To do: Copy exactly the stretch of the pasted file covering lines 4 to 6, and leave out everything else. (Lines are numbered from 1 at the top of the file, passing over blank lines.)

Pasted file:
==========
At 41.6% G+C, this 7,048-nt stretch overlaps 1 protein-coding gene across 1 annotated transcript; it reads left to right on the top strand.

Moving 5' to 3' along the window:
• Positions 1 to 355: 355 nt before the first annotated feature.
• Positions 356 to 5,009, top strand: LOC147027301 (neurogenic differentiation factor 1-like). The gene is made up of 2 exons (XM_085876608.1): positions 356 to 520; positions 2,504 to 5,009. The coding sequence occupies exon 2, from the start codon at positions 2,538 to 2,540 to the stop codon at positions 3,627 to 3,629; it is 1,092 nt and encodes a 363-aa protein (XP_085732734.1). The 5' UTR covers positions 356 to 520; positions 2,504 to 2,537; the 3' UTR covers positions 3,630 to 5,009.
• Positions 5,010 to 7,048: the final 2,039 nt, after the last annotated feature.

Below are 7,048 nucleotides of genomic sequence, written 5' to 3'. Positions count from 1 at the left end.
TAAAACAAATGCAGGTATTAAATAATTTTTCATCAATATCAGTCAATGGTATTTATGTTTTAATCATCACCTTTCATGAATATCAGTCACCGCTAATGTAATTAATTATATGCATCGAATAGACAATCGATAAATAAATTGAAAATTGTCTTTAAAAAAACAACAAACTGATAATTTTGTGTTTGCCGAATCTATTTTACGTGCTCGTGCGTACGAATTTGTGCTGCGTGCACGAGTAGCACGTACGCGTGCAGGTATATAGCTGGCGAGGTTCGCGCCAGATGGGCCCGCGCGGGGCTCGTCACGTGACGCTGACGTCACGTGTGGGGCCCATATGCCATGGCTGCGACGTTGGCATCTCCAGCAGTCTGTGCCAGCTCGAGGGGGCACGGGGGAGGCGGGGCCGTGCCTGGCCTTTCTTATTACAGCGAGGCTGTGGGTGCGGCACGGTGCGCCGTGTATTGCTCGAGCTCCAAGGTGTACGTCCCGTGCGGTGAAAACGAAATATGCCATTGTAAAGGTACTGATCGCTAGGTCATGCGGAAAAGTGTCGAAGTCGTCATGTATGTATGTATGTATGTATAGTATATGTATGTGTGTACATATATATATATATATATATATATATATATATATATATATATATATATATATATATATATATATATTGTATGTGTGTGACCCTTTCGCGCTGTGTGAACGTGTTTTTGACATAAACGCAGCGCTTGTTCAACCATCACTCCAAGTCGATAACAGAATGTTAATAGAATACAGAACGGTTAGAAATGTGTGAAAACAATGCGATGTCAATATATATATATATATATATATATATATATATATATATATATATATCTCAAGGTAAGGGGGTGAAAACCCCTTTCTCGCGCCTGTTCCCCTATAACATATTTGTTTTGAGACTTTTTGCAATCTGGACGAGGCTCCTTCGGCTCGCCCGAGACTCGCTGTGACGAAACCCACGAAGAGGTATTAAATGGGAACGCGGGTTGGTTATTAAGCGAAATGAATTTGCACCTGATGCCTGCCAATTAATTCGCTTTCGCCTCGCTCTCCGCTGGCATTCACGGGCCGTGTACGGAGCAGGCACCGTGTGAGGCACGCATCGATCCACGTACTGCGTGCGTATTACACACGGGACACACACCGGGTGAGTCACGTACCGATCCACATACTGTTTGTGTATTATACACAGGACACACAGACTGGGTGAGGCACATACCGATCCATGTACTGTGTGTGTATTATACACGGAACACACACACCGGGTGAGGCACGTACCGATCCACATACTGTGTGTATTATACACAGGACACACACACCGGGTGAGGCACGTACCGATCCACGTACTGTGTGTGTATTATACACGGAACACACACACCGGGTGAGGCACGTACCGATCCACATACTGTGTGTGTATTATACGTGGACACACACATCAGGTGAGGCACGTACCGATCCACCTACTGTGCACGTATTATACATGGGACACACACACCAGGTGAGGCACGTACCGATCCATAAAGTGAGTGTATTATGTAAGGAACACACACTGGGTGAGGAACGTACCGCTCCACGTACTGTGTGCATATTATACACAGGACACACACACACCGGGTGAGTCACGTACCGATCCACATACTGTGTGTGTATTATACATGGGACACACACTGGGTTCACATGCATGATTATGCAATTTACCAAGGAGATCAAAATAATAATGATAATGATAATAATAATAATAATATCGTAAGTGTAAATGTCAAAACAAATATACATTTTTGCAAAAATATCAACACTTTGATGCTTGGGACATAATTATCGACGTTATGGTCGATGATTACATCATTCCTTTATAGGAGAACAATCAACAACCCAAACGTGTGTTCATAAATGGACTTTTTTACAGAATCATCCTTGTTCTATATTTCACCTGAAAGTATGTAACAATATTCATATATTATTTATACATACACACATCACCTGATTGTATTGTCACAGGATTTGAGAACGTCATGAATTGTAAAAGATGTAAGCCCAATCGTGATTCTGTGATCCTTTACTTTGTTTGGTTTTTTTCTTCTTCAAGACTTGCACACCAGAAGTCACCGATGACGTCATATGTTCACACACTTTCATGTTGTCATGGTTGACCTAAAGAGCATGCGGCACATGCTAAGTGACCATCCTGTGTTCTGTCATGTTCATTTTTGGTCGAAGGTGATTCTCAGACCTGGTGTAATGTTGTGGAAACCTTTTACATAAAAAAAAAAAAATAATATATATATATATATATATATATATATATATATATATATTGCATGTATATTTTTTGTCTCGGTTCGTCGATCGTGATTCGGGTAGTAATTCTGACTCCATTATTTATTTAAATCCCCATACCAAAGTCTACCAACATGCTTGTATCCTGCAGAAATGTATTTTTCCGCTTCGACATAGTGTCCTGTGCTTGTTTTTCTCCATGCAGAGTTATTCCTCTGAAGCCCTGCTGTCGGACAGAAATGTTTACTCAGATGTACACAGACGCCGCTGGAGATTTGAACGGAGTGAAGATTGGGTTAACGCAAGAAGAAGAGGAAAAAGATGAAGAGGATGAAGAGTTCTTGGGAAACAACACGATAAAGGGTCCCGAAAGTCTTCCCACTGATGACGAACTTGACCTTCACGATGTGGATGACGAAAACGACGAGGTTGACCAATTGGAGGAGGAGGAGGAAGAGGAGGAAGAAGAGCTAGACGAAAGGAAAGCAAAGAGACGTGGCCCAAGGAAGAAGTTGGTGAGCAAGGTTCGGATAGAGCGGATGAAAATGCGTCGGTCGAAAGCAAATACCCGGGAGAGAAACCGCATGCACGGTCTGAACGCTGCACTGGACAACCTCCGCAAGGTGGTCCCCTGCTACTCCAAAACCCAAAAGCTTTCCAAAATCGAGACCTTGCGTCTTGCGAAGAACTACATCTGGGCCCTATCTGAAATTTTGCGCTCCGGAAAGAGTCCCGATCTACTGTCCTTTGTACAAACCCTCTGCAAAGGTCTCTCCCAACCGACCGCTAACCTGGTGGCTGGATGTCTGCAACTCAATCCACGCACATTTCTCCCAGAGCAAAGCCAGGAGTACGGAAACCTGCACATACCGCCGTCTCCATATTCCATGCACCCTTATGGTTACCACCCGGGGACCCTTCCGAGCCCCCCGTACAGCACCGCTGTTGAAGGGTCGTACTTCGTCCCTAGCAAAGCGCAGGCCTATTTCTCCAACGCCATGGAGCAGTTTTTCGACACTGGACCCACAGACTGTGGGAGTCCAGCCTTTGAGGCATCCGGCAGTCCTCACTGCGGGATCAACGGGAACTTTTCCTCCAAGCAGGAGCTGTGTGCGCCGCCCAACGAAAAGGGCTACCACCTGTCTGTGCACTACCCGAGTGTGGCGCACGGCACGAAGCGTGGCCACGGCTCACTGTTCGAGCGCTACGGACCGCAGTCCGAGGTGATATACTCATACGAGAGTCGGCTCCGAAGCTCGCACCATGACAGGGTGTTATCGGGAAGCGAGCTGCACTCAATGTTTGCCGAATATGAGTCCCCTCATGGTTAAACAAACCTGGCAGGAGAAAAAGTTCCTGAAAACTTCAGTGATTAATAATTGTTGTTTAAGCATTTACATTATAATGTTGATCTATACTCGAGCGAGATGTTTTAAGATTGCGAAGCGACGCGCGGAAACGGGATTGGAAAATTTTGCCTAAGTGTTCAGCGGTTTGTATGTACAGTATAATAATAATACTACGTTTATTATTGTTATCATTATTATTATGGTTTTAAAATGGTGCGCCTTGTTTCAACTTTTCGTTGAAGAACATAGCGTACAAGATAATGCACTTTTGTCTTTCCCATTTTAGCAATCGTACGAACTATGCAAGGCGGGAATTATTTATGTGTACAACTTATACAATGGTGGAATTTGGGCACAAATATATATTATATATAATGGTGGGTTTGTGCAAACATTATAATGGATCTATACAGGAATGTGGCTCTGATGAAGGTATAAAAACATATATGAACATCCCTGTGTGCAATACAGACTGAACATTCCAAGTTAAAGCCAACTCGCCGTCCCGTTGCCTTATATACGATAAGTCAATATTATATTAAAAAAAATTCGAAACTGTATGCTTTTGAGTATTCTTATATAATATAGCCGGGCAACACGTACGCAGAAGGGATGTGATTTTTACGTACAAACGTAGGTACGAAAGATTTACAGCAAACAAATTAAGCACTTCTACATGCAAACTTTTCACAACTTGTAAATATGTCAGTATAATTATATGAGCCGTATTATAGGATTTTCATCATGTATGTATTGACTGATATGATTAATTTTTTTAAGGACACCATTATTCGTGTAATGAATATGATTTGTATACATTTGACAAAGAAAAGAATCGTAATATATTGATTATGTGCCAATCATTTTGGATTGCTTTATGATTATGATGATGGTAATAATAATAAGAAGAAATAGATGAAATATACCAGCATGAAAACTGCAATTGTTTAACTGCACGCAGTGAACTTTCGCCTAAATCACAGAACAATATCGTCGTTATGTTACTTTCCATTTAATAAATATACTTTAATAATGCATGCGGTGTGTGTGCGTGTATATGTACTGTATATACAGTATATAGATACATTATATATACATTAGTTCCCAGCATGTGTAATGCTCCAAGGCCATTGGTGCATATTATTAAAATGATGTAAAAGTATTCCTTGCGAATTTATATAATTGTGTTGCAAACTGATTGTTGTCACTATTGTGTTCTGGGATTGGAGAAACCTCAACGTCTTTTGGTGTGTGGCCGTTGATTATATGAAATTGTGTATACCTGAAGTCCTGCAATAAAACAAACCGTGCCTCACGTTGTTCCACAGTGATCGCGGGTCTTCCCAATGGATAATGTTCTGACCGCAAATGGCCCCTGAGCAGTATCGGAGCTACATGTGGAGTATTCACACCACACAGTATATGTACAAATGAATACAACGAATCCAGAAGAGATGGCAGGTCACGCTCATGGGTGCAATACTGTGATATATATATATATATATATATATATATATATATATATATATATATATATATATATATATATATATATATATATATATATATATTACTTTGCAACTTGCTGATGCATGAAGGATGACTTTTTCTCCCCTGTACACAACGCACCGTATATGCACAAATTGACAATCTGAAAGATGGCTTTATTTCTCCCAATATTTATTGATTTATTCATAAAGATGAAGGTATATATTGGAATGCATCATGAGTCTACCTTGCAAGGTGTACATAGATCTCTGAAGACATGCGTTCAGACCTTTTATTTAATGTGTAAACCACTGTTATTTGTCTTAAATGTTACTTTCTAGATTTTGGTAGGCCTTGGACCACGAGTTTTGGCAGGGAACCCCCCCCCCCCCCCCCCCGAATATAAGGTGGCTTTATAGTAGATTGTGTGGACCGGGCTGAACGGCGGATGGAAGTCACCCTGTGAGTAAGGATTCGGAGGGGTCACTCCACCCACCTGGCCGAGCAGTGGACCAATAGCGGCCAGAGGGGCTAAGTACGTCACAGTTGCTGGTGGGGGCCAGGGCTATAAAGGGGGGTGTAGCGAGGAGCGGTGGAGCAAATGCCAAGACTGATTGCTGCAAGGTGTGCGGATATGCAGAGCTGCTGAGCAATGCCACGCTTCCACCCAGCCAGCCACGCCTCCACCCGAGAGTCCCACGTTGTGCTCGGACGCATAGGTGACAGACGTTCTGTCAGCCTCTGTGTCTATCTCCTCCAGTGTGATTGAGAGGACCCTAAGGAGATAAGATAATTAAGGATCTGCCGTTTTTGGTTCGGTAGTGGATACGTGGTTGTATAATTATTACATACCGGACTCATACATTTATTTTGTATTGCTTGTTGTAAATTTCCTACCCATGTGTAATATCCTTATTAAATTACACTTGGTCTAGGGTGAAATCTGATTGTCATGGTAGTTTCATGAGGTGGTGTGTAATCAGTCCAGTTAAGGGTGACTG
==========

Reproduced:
• Positions 356 to 5,009, top strand: LOC147027301 (neurogenic differentiation factor 1-like). The gene is made up of 2 exons (XM_085876608.1): positions 356 to 520; positions 2,504 to 5,009. The coding sequence occupies exon 2, from the start codon at positions 2,538 to 2,540 to the stop codon at positions 3,627 to 3,629; it is 1,092 nt and encodes a 363-aa protein (XP_085732734.1). The 5' UTR covers positions 356 to 520; positions 2,504 to 2,537; the 3' UTR covers positions 3,630 to 5,009.
• Positions 5,010 to 7,048: the final 2,039 nt, after the last annotated feature.

Below are 7,048 nucleotides of genomic sequence, written 5' to 3'. Positions count from 1 at the left end.